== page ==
Clinton passes over Peltier clemency
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JANUARY 22, 2001

In one of his last official actions as President, Bill Clinton on Saturday morning pardoned or commuted the sentences of 176 Americans but imprisoned American Indian activist Leonard Peltier was not among them.

The action has cast doubt on whether Peltier, convicted for the 1975 murders of two FBI agents on the Pine Ridge Reservation in South Dakota, will ever see freedom. The new administration of President George W. Bush is seen as less favorable to granting clemency to Peltier, 56, who is in failing health.

But Peltier supporters aren't yet giving up the battle. Although the Leonard Peltier Defense Committee (LPDC) called Saturday a "Day of Shame," the group is vowing to keep fighting for Peltier's release.

"We were both shocked and saddened by President Clinton's decision to deny executive clemency to Leonard Peltier," said the LPDC in a statement. "We must never leave Leonard behind, but we can only bring him home if we keep working together."

A host of Peltier supporters worldwide had expressed hope Clinton would grant him clemency. On election day in November, Clinton said he would make a decision one way or the other before he left office.

Clinton's words enraged law enforcement and FBI agents, both current and former. A couple hundred FBI agents held a public march to the White House in December, opposing clemency. Director Louis J. Freeh, a longtime Peltier foe who will keep his position under Bush for at least two more years, also lashed out against an imminent decision, but his advice was reportedly discounted by Clinton.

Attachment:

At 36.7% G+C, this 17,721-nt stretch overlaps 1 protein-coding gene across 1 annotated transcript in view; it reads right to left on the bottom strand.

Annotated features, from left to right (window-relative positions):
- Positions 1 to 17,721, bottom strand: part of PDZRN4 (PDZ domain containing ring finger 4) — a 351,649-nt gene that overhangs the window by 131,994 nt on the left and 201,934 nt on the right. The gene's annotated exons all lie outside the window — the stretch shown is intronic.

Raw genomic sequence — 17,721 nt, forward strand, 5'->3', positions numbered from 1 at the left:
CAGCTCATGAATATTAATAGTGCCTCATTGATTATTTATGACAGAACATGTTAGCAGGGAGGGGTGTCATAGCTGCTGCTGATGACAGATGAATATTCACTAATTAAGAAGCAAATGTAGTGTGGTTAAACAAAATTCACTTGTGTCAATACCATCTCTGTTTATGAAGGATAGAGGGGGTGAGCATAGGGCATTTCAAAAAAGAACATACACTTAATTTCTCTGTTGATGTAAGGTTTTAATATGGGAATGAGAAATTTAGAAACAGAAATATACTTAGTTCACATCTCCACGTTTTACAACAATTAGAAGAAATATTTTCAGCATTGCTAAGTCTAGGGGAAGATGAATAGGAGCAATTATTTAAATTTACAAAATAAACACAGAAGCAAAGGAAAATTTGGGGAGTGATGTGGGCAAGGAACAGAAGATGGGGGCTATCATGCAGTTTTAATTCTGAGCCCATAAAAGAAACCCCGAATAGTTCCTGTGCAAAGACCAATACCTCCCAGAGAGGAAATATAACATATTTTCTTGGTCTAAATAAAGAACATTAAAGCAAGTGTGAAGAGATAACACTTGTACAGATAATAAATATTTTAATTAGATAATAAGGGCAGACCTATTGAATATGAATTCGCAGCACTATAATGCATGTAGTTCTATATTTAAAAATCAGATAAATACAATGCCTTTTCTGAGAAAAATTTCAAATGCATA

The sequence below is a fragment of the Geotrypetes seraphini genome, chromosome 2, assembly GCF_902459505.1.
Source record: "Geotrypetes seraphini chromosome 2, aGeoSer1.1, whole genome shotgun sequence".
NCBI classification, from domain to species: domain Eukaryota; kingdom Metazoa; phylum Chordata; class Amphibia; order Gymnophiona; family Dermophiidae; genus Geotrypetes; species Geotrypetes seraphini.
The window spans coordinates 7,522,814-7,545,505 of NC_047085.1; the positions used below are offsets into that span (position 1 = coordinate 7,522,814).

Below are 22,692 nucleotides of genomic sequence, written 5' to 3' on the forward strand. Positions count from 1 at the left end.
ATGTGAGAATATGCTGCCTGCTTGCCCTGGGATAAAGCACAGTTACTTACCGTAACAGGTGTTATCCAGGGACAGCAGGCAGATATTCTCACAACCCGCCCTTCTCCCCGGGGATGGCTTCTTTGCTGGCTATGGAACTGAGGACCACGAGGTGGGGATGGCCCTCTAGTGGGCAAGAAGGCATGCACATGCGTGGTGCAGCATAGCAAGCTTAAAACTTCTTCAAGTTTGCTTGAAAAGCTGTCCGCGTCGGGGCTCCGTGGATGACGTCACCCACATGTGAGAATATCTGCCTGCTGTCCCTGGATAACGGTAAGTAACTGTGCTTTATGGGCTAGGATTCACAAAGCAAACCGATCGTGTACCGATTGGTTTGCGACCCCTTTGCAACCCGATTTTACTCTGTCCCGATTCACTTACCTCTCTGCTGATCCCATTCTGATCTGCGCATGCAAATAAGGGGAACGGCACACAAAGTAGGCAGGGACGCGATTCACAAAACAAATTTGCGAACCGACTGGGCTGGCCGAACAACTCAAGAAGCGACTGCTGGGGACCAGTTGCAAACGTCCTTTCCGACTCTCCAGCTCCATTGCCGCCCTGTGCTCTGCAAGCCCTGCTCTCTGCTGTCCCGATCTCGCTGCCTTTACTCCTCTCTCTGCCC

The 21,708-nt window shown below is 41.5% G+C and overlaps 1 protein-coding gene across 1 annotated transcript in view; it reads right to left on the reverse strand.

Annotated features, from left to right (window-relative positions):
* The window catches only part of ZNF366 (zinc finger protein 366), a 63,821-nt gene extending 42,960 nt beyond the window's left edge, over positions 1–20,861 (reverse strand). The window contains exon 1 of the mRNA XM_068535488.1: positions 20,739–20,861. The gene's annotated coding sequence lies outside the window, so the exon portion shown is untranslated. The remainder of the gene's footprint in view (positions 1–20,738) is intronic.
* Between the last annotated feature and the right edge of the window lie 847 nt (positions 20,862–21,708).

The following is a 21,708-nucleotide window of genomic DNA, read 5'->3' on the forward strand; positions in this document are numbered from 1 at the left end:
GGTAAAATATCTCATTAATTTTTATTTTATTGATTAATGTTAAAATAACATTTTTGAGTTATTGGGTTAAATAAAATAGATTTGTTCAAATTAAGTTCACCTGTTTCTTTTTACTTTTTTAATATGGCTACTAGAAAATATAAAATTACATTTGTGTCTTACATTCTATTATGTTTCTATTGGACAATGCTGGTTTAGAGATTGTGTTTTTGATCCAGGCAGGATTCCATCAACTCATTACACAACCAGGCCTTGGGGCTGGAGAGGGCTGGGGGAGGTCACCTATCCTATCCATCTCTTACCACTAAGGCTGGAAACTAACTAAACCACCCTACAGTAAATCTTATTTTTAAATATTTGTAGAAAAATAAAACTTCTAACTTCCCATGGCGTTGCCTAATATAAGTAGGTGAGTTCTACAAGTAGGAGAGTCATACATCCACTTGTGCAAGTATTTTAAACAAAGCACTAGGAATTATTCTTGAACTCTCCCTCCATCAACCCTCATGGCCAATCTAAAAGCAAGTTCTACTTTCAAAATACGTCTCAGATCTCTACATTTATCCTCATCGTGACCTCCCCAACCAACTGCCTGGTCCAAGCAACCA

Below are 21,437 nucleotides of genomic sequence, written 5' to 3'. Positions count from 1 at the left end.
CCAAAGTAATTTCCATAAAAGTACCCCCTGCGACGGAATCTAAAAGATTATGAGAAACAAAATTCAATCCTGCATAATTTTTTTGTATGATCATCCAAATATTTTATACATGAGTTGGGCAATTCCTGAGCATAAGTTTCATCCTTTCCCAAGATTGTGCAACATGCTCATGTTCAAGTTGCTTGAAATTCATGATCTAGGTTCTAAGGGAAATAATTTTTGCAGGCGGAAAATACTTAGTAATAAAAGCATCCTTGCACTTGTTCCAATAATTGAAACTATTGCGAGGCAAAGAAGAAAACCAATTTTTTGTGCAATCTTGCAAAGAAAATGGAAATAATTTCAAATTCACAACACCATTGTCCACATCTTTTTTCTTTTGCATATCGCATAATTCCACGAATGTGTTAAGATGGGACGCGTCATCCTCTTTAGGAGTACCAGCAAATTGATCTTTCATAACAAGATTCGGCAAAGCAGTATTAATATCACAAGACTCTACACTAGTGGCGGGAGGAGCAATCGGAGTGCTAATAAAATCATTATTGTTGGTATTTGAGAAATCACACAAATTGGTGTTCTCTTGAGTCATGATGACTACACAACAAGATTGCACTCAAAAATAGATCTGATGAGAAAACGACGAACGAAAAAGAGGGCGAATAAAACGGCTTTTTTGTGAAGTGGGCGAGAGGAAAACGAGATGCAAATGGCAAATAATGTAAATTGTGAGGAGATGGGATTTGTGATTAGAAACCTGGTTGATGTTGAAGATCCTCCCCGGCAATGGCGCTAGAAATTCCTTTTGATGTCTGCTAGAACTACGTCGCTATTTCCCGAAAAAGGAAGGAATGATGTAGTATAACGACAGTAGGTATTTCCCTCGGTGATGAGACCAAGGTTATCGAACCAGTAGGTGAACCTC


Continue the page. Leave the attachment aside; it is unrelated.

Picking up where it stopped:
Peltier had other prominent opponents, though. South Dakota Governor Bill Janklow, who was the state's Attorney General during the government's both acknowledged "reign of terror" on Pine Ridge, and Senator Tim Daschle (D-S.D.) advised Clinton against clemency.

AIM leader Vernon Bellecourt told The Minneapolis Star Tribune that their views won't go unforgotten in Indian Country. He promised to fight for their defeat if they seek re-election.

Peltier's legal team now says they are working on a new strategy for his freedom, acknowledging potential changes that may come with the new Bush administration.

Relevant Links:
Free Leonard Peltier -
The Leonard Peltier File, FBI -
The No Parole Peltier Association -

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